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The Minister of Justice has plans in place to combat misinformation and manipulation in any campaigns leading up to, potentially, two divisive referendums at next year's election.
Justice Minister Andrew Little Photo: RNZ / Rebekah Parsons-King
That includes a special team within the Ministry of Justice to direct people to information aimed to be as accurate and neutral as possible, and to be on the look-out for any attempts to deliberately mislead the public.
It's the first time core public servants have taken on this role, and they'll have to walk a tightrope between providing credible public information and getting drawn into any partisan debates.
Voters will not only have to choose the government come 2020, but will also have their say on legalising recreational cannabis, and potentially, voluntary euthanasia.
The latter still has to pass its final reading on 13 November. If it does the referendum will be held.
Minister of Justice Andrew Little said the Electoral Commission would look after the nuts and bolts of running the referendums, whereas the justice team would manage the public information, websites, and respond to public queries.
The team would also have a monitoring role, he said.
"That if someone claims to have a highly authoritative piece of research - it is that, not some sort of highly partisan, highly sceptical or dubious piece of information," Mr Little said.
The Electoral Commission would also keep watch so people did not go "so far wide of the mark" that it crossed over into "misinformation".
The debate was prone to "fairly emotional and irrational responses" but should focus on "real facts, real issues" and in the end the electorate would make its choice, Mr Little said.
Officials operate under strict public sector rules that require them to be politically neutral and non-partisan.
Nick Smith. Photo: RNZ / Alexander Robertson
National MP Nick Smith questioned the ability of justice officials to be able to stay within those rules, saying for the most part the government wanted voluntary euthanasia to become law.
"It's really inappropriate for the justice ministry to have this role ... when the Cabinet manual and the State Services Commission is very clear they are there to follow the instructions of the minister and deliver government policy."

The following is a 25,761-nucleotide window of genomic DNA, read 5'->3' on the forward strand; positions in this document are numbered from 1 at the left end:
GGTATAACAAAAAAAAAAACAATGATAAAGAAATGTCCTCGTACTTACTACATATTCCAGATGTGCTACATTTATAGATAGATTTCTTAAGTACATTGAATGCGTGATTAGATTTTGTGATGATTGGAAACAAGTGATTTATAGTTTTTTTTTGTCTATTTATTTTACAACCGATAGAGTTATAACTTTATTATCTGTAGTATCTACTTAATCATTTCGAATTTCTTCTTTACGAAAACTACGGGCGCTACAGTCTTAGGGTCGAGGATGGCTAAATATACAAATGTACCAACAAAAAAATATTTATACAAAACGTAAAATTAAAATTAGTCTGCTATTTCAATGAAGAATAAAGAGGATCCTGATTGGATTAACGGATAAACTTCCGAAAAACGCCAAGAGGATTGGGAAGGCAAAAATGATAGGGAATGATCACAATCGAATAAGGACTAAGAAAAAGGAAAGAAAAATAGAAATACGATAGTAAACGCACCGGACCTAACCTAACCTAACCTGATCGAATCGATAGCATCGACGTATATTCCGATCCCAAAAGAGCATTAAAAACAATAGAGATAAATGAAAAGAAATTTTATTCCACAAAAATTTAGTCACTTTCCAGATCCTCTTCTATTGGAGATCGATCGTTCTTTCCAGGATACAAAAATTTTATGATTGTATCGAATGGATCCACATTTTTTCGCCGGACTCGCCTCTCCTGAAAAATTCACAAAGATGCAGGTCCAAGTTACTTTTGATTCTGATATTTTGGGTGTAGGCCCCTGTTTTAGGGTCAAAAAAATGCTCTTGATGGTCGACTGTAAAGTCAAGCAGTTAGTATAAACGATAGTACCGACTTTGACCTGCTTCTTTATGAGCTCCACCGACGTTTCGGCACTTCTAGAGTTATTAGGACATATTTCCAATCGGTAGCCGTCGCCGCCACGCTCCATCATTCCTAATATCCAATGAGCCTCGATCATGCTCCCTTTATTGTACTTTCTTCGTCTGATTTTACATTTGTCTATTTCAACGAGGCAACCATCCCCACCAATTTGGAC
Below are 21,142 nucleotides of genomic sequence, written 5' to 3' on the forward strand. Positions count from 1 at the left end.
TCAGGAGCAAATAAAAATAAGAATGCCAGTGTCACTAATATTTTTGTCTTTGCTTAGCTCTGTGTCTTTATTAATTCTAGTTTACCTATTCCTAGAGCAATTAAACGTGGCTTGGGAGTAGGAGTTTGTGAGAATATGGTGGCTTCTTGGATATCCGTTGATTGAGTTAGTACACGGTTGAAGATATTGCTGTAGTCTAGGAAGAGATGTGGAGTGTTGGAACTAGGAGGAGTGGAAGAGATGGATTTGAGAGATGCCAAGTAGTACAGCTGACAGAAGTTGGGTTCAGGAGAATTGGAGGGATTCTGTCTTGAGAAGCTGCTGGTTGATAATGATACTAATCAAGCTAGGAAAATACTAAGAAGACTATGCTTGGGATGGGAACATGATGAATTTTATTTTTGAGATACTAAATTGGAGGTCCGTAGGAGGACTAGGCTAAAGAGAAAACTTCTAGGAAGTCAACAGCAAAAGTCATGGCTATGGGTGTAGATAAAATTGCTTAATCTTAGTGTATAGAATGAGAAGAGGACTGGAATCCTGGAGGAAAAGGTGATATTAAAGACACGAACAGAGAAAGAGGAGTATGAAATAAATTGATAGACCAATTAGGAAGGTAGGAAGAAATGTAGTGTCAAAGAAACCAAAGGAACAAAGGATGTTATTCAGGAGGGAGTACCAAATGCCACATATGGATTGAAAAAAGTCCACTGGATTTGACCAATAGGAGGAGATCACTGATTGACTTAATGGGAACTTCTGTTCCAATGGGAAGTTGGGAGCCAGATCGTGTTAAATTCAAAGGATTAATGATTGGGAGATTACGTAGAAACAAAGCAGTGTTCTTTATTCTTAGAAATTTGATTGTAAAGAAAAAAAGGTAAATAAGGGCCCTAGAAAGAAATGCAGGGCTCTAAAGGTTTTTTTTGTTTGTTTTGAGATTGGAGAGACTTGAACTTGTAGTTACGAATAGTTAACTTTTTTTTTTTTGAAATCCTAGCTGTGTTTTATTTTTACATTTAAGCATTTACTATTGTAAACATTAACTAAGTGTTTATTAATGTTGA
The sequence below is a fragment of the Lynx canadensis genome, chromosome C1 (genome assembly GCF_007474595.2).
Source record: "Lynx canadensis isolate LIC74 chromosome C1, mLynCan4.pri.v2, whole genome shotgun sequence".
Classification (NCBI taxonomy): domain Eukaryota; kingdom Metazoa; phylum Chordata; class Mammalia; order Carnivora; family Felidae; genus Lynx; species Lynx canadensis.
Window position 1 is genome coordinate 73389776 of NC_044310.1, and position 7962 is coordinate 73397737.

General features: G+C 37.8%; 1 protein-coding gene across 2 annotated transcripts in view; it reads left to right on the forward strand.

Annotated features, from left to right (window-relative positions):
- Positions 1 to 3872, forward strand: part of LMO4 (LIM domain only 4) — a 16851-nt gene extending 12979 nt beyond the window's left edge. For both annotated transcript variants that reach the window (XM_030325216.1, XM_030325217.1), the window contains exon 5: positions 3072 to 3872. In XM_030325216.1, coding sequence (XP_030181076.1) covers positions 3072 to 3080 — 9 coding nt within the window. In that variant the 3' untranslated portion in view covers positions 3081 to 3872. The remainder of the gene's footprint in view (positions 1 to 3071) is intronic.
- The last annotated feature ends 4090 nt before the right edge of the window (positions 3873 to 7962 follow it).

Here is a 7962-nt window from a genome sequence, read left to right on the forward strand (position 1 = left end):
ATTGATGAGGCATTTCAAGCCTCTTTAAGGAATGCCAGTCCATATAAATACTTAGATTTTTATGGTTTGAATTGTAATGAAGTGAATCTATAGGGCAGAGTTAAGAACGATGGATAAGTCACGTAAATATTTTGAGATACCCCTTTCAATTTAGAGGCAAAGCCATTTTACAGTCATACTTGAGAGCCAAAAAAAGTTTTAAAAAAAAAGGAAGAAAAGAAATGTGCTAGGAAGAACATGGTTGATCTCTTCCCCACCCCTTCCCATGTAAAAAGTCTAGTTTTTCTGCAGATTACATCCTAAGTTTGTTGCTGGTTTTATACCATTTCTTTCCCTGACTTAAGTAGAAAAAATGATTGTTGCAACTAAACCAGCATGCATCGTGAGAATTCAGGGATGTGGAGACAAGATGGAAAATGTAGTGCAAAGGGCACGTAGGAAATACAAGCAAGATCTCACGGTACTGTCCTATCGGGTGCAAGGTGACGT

Mr Little acknowledged it would be "a very difficult balancing act" for public servants to avoid being seen as pushing one side or the other or being drawn into the debate.
"I think they are very alert to that, I think we have a very good culture in our state sector ... those in this unit in justice providing this oversight are totally aware of how they may be drawn in to answering questions and queries - I'm totally confident they will discharge their public service responsibilities with great care," he said.
The sponsor of the End of Life Choice Bill, ACT leader David Seymour, put his trust in the "wisdom of crowds" to identify misinformation or manipulation when they saw it.
"A massive information campaign, or should I say misinformation campaign, has failed to shift public opinion."
Part of that was many people based their views on personal experience, said Mr Seymour.
"They've seen bad death, and they've said 'when my time comes that's not for me, I want choice' ... it's very difficult to overturn people's heartfelt feelings with Facebook advertising."
Vocal opponent and National MP Maggie Barry said she was still hopeful the Bill would fail its third reading, as many MPs still held concerns about the lack of safeguards.
If the referendum did go ahead, she and others with similar views would continue to point out what they saw as the "dangers of the Bill and its flaws" so people could make an informed decision.
She hoped any election year debate would be conducted in a "civilised way".
An MP's job was to stand up for what they believed, but also to act with sensitivity, Ms Barry said.
"And I don't think either side has exactly covered itself with glory, upon occasion, but that said it's important everyone realises how important this issue is and we get a formula whereby the public can have as thorough as view of this legislation as possible."
But Dr Smith said the name of the legislation was in itself a form of misinformation.
"The 'End of Life' phrase makes it more acceptable to pass ... 'choice' has got a nice, fuzzy feel about it but if you talk about, actually, providing injections of poisons to kill people, you get a very different response."
Mr Little said government websites would feature what he described as "independently prepared information relevant to the issues".
Part of the advertising and marketing campaign would be directing people to those sites.
The government would be "looking out carefully" for signs social media or other platforms were being used to mislead people as had happened in political campaigns overseas, Mr Little said.
"There will be some things claimed in each case that will be highly questionable and and it's a question that in the course of the debate that stuff gets called out, and we do our best to keep the debate clean."
Source: Dignity in Dying
A big development this week as 18 police and crime commissioners have written to the Secretary of State for Justice calling for an inquiry into the the current law on assisted dying. This ground breaking intervention shows the current law is unsafe and virtually unenforceable.